Americans in Canada. Beyond the Border of War: In Canada, Deserters Find an Uncertain Haven" Across Canada, the remnants of a lost counterculture are rising up again as hundreds of aging draft dodgers reluctantly leave the quiet comforts of their anonymous lives to help an estimated 200 Iraq war deserters who fled north with no promise of asylum."

Tibet. Chinese premier accuses Dalai Lama over Tibet violence"The Chinese premier, Wen Jiabao, today ramped up government attacks on the Dalai Lama, accusing followers of the exiled Tibetan spiritual leader of orchestrating riots in Lhasa in order to sabotage the Beijing Olympics." Simmering Resentments Led to Tibetan Backlash"To many Tibetans and their sympathizers, the weeklong uprising against Chinese rule in Lhasa reflects years of simmering resentment over Beijing's interference in Buddhist religious rites, its tightened political control and the destruction of the environment across the Himalayan territory the Tibetans consider sacred." Years of grievances erupt into rage "Public schools Tibetans attend give short shrift to the Tibetan language, emphasizing Chinese instead. Ethnic Chinese hold most jobs, and Tibetan civil servants can be fired if their homes contain the traditional Buddhist shrine: a Buddha statue with incense sticks in front. Portraits of the Dalai Lama, the Tibetan leader who has been in exile since 1959, are prohibited."

Pakistan. New Pakistan parliament sworn in "A new parliament dominated by foes of President Pervez Musharraf was inaugurated Monday, ushering in what is likely to be a concerted effort to curtail the near-total powers of the Pakistani leader." Pakistan's new leaders declare 'last day of dictatorship' "Pakistan's newly elected National Assembly met for the first time and delivered an immediate rebuff to Pervez Musharraf, setting up a head-on clash between the elected assembly and the unpopular U.S.-backed president."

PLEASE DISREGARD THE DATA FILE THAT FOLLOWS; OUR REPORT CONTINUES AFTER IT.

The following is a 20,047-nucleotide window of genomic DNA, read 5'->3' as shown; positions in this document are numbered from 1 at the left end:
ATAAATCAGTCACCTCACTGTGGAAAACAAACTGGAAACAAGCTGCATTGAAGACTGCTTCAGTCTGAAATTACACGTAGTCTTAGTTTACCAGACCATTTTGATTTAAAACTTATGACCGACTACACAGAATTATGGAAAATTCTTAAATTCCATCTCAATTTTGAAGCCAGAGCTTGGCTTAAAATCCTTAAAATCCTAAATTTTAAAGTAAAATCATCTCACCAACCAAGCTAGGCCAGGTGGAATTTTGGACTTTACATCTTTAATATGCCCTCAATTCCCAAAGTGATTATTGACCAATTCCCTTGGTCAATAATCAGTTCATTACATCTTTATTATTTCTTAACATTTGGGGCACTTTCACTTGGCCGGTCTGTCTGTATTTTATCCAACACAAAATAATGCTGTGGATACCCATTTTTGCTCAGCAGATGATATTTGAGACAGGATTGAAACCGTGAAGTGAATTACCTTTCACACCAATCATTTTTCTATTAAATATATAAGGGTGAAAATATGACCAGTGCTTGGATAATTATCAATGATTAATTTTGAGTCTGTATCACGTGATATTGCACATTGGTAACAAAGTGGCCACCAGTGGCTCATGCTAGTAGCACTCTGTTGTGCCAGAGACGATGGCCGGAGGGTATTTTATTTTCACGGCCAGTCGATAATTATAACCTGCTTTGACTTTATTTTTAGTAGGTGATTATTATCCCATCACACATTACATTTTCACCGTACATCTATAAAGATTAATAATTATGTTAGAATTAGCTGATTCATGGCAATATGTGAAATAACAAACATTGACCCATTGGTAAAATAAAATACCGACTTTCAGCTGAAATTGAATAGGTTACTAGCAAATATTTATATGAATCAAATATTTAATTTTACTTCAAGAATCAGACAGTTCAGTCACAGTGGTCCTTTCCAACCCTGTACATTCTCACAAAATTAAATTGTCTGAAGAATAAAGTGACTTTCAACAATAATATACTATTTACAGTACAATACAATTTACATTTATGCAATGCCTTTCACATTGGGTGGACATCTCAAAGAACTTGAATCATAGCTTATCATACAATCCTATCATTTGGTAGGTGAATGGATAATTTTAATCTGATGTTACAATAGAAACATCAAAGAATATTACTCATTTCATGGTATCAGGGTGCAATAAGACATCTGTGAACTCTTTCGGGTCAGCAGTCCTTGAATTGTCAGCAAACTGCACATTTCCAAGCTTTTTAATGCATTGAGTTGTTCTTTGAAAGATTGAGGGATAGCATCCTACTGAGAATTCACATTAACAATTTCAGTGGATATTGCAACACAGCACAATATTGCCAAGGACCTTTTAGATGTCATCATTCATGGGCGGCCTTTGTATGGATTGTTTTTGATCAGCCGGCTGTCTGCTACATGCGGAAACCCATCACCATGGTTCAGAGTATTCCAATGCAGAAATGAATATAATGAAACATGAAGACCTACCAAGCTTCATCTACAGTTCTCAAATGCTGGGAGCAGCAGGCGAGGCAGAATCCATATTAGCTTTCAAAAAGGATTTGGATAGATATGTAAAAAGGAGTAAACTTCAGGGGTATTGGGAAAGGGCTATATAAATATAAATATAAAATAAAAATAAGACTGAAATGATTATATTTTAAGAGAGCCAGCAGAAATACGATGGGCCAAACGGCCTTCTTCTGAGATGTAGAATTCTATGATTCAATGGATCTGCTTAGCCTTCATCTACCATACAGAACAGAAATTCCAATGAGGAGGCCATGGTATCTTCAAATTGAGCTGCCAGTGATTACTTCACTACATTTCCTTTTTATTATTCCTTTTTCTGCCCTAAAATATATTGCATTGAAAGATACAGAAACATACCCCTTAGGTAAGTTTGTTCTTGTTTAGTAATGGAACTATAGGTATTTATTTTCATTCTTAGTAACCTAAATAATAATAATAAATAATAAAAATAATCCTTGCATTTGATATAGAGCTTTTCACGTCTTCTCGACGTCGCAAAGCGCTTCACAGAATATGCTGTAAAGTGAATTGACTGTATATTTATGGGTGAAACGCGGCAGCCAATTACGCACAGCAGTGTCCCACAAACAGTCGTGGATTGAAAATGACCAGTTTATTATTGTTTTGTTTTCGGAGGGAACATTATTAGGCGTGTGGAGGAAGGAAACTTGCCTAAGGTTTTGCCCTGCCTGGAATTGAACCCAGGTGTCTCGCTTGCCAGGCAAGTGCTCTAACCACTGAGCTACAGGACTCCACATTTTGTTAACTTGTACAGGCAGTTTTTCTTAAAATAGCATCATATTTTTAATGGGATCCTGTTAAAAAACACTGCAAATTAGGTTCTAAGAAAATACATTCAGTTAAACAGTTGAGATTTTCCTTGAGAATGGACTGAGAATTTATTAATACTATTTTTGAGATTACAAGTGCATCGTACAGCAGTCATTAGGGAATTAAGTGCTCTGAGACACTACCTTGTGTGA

Iran. Incentives package prepared for Iran "The United States and four other veto-wielding states on the U.N. Security Council are preparing a package of incentives aimed at Iran's newly elected parliament in hopes of ending the country's uranium-enrichment program - the main impediment to improved ties between Iran and the West."


The Street on Welfare (E. J. Dionne Jr., Washington Post) "Never do I want to hear again from my conservative friends about how brilliant capitalists are, how much they deserve their seven-figure salaries and how government should keep its hands off the private economy."

The Bailout Artists (David Brooks, New York Times) "In normal times, the free market works well. But in a potentially disastrous financial crisis like this one, few are willing to sit back and let the market find its own equilibrium."